Undoubtedly, 2020 has not been a good year, with its beginning scarred by the origins and spread of COVID-19.
While for many quarantine has proven a time of relaxation and a long-craved break from their hectic lives, for others it has proven to be a carrier of greater worry, trouble, and financial constraints. For however different reasons, though, it was – and still is – a time of tension and anxiety, which has paved the path to mental illness.
For those who craved the break, the lockdown seemed to be stretching on and on, and while the break they dreamed of was supposed to be filled with fun, entertainment, and meeting long-lost friends and family, it turned out to be consumed with idleness.
As a matter of fact, staying indoors with such a certain group of people for a seemingly infinite time period involuntarily leads to scuffles and skirmishes inside the house. Apart from that, people are more likely to be haunted by their internal fears, insecurities, and untapped emotions – all of course, because a free mind wanders very far. Hence, one notes how overthinking leads to anxiety, low self-esteem, sleepless nights that culminate in tired mornings; these build a vicious cycle of agitation, impatience, arguments that provoke ones’ urgent desire to leave their homes.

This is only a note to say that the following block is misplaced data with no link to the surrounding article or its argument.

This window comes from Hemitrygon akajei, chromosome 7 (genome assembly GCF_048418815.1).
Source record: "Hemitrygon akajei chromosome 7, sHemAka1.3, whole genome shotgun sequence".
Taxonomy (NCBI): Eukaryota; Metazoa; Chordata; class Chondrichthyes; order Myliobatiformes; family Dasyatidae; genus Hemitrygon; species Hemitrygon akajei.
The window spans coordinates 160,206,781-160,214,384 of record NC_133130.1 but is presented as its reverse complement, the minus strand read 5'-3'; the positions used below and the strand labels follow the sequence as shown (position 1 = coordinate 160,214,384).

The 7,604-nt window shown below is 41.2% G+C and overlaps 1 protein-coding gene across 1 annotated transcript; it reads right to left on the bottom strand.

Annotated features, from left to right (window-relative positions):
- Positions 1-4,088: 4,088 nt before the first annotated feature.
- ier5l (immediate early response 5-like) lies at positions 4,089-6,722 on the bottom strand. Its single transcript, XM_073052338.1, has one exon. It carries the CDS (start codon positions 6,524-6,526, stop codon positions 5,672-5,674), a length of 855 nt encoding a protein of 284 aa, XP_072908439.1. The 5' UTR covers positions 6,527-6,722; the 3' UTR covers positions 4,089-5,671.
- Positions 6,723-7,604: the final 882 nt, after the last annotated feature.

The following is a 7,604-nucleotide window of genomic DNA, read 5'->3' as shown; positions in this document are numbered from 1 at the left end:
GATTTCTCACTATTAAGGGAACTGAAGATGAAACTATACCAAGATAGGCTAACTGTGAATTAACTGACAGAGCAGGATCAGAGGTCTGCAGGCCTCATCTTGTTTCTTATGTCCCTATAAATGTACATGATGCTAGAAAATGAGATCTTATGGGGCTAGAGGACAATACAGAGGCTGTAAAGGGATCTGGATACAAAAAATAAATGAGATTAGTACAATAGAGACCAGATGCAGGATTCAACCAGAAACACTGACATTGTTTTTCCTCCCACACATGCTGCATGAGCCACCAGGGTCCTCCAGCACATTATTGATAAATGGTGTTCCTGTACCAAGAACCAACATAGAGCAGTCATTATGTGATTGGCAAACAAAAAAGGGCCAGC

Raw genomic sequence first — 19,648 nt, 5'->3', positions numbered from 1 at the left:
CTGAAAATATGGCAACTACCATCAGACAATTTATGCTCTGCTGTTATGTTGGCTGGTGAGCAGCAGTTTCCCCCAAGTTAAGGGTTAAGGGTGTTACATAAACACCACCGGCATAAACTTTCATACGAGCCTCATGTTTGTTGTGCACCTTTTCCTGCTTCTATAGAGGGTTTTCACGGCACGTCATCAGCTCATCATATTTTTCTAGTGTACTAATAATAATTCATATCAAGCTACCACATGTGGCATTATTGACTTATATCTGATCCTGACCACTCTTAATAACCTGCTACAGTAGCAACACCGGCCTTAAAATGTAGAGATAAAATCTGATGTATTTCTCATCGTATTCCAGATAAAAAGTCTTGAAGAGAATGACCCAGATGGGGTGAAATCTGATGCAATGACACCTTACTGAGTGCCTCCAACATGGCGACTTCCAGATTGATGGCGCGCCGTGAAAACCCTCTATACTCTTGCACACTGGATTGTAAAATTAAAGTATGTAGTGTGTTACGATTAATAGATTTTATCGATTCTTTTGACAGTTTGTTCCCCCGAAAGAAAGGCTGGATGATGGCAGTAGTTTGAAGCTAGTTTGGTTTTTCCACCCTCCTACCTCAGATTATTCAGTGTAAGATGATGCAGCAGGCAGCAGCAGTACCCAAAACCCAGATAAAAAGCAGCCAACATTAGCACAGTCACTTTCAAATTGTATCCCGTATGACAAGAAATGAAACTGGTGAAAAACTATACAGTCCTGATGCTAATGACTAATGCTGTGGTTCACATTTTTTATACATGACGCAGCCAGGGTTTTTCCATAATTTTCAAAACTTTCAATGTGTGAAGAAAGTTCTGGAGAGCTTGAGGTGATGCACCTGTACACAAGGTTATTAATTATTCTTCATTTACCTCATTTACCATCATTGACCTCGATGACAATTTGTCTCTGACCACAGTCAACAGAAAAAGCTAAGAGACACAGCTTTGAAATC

Then, emerges the stories of individuals who did not belong to stable family structures in the first place. With the lockdown, they’ve been pushed into the same place for days, worsening the recurring waves of domestic violence, emotional trauma, and anxiety.
While domiciliary induced tensions appear endless, they’re certainly not the cap; unemployment further adds to Covid-19 enticed mental disorders. The Asian Development Bank has reported that 2.3 million individuals face job insecurity and individuals, previously dependent on their daily earnings, have been deprived of the basic necessity of life. One can only imagine how they spend days searching for food to fill their kids’ bellies.
Unfortunately – albeit expectantly – hopelessness and helplessness have had many succumb to the suicide and the morbidity of killing their own family members. With depression already endemic to these groups, the pandemic has only served to worsen the situation.
While all this seems to be quite a negative take on the situation, we may have emerged from it with an increased awareness about issues like mental health and domestic violence – that have long been
underestimated in Pakistani society. We may have emerged from it with a better understanding of ourselves and the coping mechanisms that suit us. We may have emerged from it with better relations with family, with more tolerance, more compassion, more compatibility,
and a greater sense of community. After all, absence makes the heart grow fonder – in this case, the absence of people, the absence of luxuries, and the absence of a life that we were so used to living and took so much for granted.